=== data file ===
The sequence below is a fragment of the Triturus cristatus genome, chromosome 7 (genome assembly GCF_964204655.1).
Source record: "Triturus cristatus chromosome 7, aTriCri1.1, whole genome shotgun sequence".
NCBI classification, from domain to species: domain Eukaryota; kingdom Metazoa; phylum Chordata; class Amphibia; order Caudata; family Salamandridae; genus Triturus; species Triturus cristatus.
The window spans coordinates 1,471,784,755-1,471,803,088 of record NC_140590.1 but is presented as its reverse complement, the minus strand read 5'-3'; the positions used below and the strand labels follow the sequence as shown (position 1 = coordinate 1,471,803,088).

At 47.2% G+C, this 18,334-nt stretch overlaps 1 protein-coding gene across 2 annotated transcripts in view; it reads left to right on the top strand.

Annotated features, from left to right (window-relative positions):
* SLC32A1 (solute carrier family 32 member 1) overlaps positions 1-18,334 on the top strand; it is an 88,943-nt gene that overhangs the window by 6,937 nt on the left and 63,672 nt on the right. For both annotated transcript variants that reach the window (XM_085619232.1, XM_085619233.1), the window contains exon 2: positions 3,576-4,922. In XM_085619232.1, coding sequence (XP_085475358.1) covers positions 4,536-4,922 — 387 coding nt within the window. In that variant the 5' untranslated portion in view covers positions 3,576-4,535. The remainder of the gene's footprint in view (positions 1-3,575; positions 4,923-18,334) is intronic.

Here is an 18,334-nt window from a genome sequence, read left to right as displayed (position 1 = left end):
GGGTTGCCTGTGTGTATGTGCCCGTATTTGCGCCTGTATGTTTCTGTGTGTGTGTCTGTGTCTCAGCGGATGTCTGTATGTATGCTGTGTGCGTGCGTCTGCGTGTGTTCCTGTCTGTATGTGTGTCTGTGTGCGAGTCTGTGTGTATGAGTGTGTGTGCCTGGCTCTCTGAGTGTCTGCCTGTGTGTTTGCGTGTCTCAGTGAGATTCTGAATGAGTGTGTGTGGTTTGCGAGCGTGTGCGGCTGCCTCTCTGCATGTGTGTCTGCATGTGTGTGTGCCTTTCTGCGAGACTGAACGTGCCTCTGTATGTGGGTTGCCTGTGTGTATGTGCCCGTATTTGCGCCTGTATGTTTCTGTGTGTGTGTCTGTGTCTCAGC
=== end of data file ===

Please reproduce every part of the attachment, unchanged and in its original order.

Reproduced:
The sequence below is a fragment of the Triturus cristatus genome, chromosome 7 (genome assembly GCF_964204655.1).
Source record: "Triturus cristatus chromosome 7, aTriCri1.1, whole genome shotgun sequence".
NCBI classification, from domain to species: domain Eukaryota; kingdom Metazoa; phylum Chordata; class Amphibia; order Caudata; family Salamandridae; genus Triturus; species Triturus cristatus.
The window spans coordinates 1,471,784,755-1,471,803,088 of record NC_140590.1 but is presented as its reverse complement, the minus strand read 5'-3'; the positions used below and the strand labels follow the sequence as shown (position 1 = coordinate 1,471,803,088).

At 47.2% G+C, this 18,334-nt stretch overlaps 1 protein-coding gene across 2 annotated transcripts in view; it reads left to right on the top strand.

Annotated features, from left to right (window-relative positions):
* SLC32A1 (solute carrier family 32 member 1) overlaps positions 1-18,334 on the top strand; it is an 88,943-nt gene that overhangs the window by 6,937 nt on the left and 63,672 nt on the right. For both annotated transcript variants that reach the window (XM_085619232.1, XM_085619233.1), the window contains exon 2: positions 3,576-4,922. In XM_085619232.1, coding sequence (XP_085475358.1) covers positions 4,536-4,922 — 387 coding nt within the window. In that variant the 5' untranslated portion in view covers positions 3,576-4,535. The remainder of the gene's footprint in view (positions 1-3,575; positions 4,923-18,334) is intronic.

Here is an 18,334-nt window from a genome sequence, read left to right as displayed (position 1 = left end):
GGGTTGCCTGTGTGTATGTGCCCGTATTTGCGCCTGTATGTTTCTGTGTGTGTGTCTGTGTCTCAGCGGATGTCTGTATGTATGCTGTGTGCGTGCGTCTGCGTGTGTTCCTGTCTGTATGTGTGTCTGTGTGCGAGTCTGTGTGTATGAGTGTGTGTGCCTGGCTCTCTGAGTGTCTGCCTGTGTGTTTGCGTGTCTCAGTGAGATTCTGAATGAGTGTGTGTGGTTTGCGAGCGTGTGCGGCTGCCTCTCTGCATGTGTGTCTGCATGTGTGTGTGCCTTTCTGCGAGACTGAACGTGCCTCTGTATGTGGGTTGCCTGTGTGTATGTGCCCGTATTTGCGCCTGTATGTTTCTGTGTGTGTGTCTGTGTCTCAGC